This isn’t a long post, because I know you’re getting ready to celebrate Thanksgiving and I don’t want to “gobble” up your time. (Sorry, that was horrible, but I couldn’t resist.)
Thanksgiving as we all know is the day on which we express thanks or gratitude. Today I’d like to convince you to consider practicing gratitude more regularly.
A little over three years ago I began expressing thanks more regularly, daily in fact, in the form of a gratitude journal. Over the course of the past three years, practicing gratitude has become one of my few ongoing daily habits. You see, I don’t have many true daily habits. Even habits that are important to me, like “daily exercise” get skipped now and then.
Strangely, my nightly gratitude journaling habit has stuck. I think this is because of the profound impact this habit has on me each day.
You see, each time I record something in this journal I experience a noticeable shift. If it’s been an amazingly awesome day I get to relive the moments that made it so. This experience is guaranteed to bring an immediate smile to my face.
If it’s been a challenging day, I’m called to dig a little deeper within myself and consider what I’m grateful for. What positives can I derive from the day’s experiences? – Maybe a lesson learned or a reminder to handle a situation differently in the future. Though gratitude journaling on these days may or may not bring an immediate smile to my face, I certainly don’t find myself dwelling on my problems as turn off the light, which is something I spent countless nights doing before beginning my gratitude practice. My life experiences aren’t that different from they were before I began my gratitude practice. What is different is the way I choose to view those experiences.
So what does this have to do with overcoming overwhelm in your life?
Robert A. Emmons, PhD, an expert in the topic of gratitude, a leader in the positive psychology movement and a professor of psychology at the University of California Davis, states that gratitude is “choosing to focus on blessings rather than burdens, and gifts rather than curses.” Practicing gratitude cultivates a grateful and more positive mindset and as an added bonus, clinical trials have indicated practicing gratitude can have dramatic and lasting impact on a person’s life.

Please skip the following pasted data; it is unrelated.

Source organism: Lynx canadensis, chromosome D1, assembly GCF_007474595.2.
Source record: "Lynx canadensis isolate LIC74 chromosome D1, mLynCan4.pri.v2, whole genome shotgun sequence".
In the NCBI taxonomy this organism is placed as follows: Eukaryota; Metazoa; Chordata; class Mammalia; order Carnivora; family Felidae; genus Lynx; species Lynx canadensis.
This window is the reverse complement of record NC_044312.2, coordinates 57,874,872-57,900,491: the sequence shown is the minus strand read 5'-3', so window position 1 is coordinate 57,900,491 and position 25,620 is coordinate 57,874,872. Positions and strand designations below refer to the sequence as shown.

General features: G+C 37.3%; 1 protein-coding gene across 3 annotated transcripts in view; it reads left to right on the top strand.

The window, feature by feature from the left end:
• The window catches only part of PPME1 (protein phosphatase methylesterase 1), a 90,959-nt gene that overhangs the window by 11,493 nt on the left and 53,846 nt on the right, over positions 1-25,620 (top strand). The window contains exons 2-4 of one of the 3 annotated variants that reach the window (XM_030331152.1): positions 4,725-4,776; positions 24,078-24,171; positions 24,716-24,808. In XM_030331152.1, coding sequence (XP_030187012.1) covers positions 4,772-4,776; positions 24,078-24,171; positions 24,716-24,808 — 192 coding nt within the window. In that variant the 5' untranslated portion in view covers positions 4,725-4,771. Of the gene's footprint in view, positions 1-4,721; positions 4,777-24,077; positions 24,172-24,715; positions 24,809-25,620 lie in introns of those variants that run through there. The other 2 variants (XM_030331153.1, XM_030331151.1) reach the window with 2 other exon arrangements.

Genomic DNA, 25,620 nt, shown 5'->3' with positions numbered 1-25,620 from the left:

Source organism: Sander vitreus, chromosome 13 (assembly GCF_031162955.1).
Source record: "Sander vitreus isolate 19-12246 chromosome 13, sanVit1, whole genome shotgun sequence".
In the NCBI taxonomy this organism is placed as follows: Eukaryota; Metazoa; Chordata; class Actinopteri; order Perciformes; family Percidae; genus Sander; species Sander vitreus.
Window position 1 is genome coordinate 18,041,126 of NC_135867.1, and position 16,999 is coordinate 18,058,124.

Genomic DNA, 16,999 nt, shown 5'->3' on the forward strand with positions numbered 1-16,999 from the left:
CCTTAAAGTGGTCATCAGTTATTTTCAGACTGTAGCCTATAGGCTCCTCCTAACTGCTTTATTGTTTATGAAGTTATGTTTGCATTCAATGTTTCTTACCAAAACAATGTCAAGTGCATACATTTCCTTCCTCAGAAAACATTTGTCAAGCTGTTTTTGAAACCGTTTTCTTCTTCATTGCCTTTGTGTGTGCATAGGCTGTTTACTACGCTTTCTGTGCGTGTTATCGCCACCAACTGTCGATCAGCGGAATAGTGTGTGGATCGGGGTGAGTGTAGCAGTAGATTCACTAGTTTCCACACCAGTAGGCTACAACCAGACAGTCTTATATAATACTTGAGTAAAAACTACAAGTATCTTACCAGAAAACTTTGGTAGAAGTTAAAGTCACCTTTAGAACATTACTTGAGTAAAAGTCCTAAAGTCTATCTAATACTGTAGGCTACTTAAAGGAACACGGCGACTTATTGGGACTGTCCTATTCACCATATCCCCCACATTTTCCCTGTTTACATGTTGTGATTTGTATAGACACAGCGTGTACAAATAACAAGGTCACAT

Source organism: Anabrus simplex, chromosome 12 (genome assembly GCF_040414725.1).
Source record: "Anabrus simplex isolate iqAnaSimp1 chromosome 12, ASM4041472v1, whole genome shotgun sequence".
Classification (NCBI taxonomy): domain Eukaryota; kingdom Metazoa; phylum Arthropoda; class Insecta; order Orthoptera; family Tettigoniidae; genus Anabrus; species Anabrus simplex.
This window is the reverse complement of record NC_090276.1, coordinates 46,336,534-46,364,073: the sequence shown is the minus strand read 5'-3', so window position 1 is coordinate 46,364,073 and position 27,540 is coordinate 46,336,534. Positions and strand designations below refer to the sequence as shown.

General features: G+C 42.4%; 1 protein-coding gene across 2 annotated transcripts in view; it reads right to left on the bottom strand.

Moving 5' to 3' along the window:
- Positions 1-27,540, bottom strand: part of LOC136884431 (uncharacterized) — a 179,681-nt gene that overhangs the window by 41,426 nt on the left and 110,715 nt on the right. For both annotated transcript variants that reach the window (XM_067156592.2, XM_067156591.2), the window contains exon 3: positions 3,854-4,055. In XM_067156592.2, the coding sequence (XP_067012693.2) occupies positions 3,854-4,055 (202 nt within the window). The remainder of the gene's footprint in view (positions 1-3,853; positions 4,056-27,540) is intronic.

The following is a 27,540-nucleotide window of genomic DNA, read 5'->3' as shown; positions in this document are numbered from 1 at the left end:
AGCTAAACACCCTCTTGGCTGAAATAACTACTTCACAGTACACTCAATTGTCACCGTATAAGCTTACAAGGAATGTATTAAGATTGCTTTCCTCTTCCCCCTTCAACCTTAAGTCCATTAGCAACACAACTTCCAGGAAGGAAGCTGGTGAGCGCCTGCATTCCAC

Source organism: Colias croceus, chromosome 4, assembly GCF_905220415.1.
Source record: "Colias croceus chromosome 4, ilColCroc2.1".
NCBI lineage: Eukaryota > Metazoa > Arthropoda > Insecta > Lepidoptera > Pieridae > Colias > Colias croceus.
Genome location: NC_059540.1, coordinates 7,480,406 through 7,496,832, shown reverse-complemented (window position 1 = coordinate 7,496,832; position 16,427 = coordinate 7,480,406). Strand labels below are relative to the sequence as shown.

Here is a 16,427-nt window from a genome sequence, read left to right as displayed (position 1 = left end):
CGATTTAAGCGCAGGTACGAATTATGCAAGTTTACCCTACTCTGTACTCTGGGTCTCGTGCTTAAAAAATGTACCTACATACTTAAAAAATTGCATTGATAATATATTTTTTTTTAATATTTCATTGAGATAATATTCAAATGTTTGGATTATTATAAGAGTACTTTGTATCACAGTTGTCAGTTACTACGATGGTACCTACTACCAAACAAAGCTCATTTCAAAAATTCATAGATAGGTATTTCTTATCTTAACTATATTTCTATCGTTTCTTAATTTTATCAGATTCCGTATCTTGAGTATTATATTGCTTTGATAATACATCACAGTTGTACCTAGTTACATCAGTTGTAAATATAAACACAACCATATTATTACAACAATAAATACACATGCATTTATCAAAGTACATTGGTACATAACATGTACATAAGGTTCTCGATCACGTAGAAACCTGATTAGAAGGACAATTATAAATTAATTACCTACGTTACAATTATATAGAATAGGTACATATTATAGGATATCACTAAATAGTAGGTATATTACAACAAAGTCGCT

Emmons, in his first book Thanks stated that “Adults who keep gratitude journals on a regular basis exercise more regularly, report fewer illness symptoms, feel better about their lives as a whole, and are more optimistic about the future.” In addition he shared in his book Gratitude Works that the practice of gratitude “can lower blood pressure, improve immune function, promote happiness and well-being, and spur acts of helpfulness, generosity and cooperation.” So many positive benefits!
The biggest benefit is that when we live a grateful life we get to pay attention in a different way. We get to view life from a different perspective. A lot of overcoming overwhelm is about shifting our perspectives. We don’t often get to choose the cards that life deals to us, but we do get the opportunity to choose how we respond to those cards. Gratitude supports us in making those perspective shifts.
That feeling you experience on Thanksgiving when you take stock of what you’re thankful for is one that you can choose to experience daily. How might that choice positively impact your life?
Happy Thanksgiving to you. I’m grateful you took the time to read this post. If you’d like more information, I highly recommend checking out Emmons’ books – Thanks and Gratitude Works.